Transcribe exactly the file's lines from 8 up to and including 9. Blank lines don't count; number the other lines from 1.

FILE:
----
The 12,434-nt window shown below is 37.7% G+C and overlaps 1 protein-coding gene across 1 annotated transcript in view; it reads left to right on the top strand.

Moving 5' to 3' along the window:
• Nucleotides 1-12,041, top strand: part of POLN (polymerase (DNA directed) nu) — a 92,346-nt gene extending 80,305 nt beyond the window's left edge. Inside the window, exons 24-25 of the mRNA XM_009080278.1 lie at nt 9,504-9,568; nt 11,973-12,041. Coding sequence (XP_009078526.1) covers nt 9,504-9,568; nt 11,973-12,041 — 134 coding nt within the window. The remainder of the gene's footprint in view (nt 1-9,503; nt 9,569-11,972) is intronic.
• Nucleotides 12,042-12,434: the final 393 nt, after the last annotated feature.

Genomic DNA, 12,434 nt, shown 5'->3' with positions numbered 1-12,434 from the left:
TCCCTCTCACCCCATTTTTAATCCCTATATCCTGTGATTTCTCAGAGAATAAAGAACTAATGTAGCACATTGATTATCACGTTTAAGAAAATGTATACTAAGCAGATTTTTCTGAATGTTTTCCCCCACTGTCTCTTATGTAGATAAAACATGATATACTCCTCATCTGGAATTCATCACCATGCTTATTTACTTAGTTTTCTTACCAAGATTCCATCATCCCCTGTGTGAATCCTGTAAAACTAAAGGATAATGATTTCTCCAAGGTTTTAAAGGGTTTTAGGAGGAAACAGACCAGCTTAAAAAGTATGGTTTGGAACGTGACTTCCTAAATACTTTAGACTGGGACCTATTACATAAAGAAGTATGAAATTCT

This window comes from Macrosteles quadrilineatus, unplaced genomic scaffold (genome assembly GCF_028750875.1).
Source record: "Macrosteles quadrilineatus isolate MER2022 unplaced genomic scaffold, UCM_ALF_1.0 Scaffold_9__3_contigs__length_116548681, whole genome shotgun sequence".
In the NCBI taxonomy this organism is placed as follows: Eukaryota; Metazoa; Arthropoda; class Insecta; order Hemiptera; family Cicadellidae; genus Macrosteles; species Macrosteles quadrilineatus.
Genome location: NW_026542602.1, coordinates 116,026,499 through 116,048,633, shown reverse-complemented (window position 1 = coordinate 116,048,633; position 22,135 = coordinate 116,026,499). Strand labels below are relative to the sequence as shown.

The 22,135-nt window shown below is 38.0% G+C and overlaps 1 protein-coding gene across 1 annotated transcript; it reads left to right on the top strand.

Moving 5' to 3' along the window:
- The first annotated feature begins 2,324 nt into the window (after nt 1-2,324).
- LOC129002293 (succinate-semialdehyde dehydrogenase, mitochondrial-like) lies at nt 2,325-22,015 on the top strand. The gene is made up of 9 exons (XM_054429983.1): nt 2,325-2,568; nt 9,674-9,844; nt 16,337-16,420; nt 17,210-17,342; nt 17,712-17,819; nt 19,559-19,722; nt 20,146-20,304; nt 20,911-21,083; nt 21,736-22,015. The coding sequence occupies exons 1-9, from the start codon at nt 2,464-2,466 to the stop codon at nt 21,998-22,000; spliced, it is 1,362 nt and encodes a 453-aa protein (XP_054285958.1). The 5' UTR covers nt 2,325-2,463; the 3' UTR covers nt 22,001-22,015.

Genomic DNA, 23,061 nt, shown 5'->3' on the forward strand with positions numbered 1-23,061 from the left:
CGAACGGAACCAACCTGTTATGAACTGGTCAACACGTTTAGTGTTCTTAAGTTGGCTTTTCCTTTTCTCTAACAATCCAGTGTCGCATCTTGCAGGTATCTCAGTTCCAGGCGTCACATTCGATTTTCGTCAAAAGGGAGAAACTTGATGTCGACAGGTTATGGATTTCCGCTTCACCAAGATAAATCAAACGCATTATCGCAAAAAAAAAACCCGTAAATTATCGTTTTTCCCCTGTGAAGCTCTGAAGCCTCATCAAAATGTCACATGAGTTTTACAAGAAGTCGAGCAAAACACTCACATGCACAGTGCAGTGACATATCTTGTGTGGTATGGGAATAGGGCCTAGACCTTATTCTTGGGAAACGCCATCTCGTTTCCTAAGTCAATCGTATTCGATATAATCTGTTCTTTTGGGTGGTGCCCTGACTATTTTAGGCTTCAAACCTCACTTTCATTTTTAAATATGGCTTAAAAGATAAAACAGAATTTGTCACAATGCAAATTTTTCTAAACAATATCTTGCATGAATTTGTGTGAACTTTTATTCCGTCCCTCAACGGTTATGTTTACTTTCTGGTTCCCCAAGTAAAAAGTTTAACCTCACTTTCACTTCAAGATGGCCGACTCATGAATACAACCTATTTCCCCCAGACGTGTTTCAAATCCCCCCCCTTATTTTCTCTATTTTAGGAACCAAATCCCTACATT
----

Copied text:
Source record: "Macrosteles quadrilineatus isolate MER2022 unplaced genomic scaffold, UCM_ALF_1.0 Scaffold_9__3_contigs__length_116548681, whole genome shotgun sequence".
In the NCBI taxonomy this organism is placed as follows: Eukaryota; Metazoa; Arthropoda; class Insecta; order Hemiptera; family Cicadellidae; genus Macrosteles; species Macrosteles quadrilineatus.